by Mark Johnston
Payment protection insurance (PPI) was routinely mis-sold to borrowers as a safety net in case they lost their jobs or became too ill to work.
One of the worst mis-selling scandals to hit the UK has escalated, forcing many major banks to add hundreds of millions of pounds to their compensation bills for mis-selling payment protection insurance.
The Financial Service Authority (FSA) recently revealed that the total compensation paid to ‘victims’ of payment protection insurance (PPI) mis-selling by all the banks hit £3 billion for the 14 month from January 2011.
However, it has been predicted that the total redress figure could reach £9 billion.
Lloyds, the taxpayer backed bank, has taken an additional £375 million hit to cover payment protection insurance claims. The bank has now therefore set aside nearly £3.8 billion to deal with this compensation.
Although some financial experts have questioned these figures as they suggest that if Lloyds alone has had to pay in excess of £3 billion, it would actually mean that every man and woman in the country with a payment protection insurance policy would have received £650.
A spokesperson for Lloyds stated that it only has £12.9 billion of treasury guaranteed loans left to repay, which they say is down 45% from the £23.5 billion at the end of 2011 and down 77% from the year before.
Antonio Horta-Osorio, chief executive of Lloyds recently said “our share of provisions for PPI is bigger than our share of the retail market. What happened was unacceptable; we sold this product for too long and with too much intensity”.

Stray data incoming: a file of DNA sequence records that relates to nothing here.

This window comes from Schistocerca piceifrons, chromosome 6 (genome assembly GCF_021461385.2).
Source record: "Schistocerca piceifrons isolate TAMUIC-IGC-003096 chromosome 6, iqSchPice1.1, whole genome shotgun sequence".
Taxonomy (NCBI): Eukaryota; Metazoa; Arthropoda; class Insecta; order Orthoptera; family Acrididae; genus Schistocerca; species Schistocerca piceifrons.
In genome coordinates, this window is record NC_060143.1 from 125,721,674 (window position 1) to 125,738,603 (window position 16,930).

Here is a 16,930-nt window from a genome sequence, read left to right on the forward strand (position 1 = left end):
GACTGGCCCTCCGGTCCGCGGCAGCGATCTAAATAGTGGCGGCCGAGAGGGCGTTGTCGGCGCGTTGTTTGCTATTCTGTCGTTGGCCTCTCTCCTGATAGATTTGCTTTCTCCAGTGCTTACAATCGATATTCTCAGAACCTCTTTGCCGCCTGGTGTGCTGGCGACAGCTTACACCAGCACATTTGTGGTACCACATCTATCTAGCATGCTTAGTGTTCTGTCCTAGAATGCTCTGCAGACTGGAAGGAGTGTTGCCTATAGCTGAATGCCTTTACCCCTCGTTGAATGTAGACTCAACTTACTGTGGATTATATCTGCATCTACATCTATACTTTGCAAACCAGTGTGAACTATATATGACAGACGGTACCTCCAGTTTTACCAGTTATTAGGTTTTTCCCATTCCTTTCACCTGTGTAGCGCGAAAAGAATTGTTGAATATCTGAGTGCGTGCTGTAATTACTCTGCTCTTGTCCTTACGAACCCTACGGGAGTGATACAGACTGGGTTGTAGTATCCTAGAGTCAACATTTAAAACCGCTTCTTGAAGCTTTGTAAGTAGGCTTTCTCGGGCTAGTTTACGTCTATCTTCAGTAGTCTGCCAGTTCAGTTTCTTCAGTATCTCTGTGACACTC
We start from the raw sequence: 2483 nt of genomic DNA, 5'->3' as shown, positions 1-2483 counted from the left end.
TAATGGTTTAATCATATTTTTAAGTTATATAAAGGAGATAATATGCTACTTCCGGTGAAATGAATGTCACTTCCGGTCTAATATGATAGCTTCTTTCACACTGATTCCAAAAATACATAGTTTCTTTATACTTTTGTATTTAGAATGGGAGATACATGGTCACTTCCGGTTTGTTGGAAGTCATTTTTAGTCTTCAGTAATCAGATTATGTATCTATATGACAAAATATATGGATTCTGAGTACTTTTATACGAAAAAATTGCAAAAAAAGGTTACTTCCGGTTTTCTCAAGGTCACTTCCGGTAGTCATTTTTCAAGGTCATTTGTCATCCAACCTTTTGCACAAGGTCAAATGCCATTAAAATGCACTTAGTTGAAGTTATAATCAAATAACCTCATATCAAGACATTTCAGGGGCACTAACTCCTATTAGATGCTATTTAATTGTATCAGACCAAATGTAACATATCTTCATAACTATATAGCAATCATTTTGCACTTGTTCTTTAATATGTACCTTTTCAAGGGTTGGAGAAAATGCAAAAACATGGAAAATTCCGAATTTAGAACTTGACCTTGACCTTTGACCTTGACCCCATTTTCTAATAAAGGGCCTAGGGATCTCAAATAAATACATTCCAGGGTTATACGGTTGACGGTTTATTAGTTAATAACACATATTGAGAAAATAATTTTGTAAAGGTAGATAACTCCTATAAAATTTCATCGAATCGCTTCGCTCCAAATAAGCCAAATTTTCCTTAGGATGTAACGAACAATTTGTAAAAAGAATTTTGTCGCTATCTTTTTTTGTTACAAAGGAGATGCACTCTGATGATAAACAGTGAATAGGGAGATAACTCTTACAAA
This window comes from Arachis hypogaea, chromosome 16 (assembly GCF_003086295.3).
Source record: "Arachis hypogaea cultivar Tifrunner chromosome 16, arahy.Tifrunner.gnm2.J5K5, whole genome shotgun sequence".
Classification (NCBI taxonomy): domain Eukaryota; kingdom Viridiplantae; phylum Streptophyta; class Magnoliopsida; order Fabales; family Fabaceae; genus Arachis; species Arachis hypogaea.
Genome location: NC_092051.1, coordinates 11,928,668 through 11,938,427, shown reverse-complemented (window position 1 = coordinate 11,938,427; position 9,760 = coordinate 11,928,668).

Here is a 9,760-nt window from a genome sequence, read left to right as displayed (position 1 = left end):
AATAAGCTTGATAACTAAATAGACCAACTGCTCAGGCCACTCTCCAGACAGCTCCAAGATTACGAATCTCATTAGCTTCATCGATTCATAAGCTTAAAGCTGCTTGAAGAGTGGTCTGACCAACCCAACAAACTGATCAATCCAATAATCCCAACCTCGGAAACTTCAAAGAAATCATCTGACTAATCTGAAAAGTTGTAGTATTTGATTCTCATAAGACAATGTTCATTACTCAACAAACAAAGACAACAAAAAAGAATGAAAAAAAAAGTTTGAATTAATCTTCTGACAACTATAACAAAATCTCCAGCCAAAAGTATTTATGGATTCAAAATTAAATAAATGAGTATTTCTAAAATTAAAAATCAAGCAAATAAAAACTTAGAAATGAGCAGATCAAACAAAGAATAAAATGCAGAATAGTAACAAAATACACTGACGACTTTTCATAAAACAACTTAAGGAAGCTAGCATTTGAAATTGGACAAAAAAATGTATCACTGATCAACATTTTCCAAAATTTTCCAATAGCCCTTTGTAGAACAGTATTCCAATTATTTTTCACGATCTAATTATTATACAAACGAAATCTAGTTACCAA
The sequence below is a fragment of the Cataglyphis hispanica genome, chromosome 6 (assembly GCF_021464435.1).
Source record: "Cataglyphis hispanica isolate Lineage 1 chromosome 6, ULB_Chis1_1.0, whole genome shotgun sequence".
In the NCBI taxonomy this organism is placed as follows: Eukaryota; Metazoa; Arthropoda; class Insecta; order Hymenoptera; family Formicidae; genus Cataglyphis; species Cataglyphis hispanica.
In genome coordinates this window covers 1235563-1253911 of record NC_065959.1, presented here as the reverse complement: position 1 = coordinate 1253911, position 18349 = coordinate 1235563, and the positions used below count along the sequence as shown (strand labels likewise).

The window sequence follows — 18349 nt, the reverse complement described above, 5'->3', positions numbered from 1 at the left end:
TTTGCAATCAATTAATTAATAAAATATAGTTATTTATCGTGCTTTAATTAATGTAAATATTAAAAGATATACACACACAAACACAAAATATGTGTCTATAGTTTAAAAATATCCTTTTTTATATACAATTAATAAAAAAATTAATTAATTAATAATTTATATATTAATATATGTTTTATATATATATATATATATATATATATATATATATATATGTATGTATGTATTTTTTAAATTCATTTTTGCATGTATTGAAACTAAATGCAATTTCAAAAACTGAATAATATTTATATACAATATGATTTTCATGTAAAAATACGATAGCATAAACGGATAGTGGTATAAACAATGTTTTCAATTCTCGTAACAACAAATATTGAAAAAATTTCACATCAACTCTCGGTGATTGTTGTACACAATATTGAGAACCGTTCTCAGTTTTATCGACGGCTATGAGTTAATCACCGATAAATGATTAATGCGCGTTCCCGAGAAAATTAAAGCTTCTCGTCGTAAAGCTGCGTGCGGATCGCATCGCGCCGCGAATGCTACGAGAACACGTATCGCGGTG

Recently Barclays confirmed they too have been forced to set aside an extra £300 billion, adding to its initial £1 billion provision set aside to make amends to borrowers.
Clydesdale and Yorkshire bank has also revealed that they have been forced to more than double their provisions for claims. They have set aside an extra £120 million to compensate customers who were mis-sold policies.
The HSBC has said it has made a £290 million provision against payment protection claims, therefore taking their total amount set aside to pay out compensation to £745 million.
Lastly the Royal Bank of Scotland is also expected to ratchet up its original £950 million compensation estimate.
All these banks appear to have seen a spike in compensation claims since the beginning of the year, despite analysts believing the sum would be revised down this year.
It therefore seems that the UK’s largest banks have now set aside a total of around £735 billion and this figure is likely to rise.
However, despite all these increases many experts still believe that on the whole payment protection insurance mis-selling has been blown out of all proportion. They believe that there was ‘some’ mis-selling but not routinely and these policies, particularly for mortgages were good value. It was only the personal loan policies that were too expensive and not targeted fairly.
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